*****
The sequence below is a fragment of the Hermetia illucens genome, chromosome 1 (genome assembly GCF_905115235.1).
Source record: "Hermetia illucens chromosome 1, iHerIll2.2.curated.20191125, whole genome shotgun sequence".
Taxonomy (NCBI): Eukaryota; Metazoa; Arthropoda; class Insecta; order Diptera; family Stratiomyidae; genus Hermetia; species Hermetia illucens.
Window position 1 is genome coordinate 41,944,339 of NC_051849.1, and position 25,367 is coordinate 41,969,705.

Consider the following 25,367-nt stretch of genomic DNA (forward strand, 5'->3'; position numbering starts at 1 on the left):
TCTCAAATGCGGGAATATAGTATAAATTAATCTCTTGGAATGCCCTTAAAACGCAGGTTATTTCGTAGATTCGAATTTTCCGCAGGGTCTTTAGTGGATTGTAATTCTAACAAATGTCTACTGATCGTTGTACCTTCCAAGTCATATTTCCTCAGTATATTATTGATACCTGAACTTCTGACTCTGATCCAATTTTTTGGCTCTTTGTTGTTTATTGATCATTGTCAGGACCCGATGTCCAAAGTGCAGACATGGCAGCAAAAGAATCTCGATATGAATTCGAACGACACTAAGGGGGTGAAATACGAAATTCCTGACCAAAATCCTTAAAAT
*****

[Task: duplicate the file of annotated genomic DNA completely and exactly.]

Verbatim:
The sequence below is a fragment of the Hermetia illucens genome, chromosome 1 (genome assembly GCF_905115235.1).
Source record: "Hermetia illucens chromosome 1, iHerIll2.2.curated.20191125, whole genome shotgun sequence".
Taxonomy (NCBI): Eukaryota; Metazoa; Arthropoda; class Insecta; order Diptera; family Stratiomyidae; genus Hermetia; species Hermetia illucens.
Window position 1 is genome coordinate 41,944,339 of NC_051849.1, and position 25,367 is coordinate 41,969,705.

Consider the following 25,367-nt stretch of genomic DNA (forward strand, 5'->3'; position numbering starts at 1 on the left):
TCTCAAATGCGGGAATATAGTATAAATTAATCTCTTGGAATGCCCTTAAAACGCAGGTTATTTCGTAGATTCGAATTTTCCGCAGGGTCTTTAGTGGATTGTAATTCTAACAAATGTCTACTGATCGTTGTACCTTCCAAGTCATATTTCCTCAGTATATTATTGATACCTGAACTTCTGACTCTGATCCAATTTTTTGGCTCTTTGTTGTTTATTGATCATTGTCAGGACCCGATGTCCAAAGTGCAGACATGGCAGCAAAAGAATCTCGATATGAATTCGAACGACACTAAGGGGGTGAAATACGAAATTCCTGACCAAAATCCTTAAAAT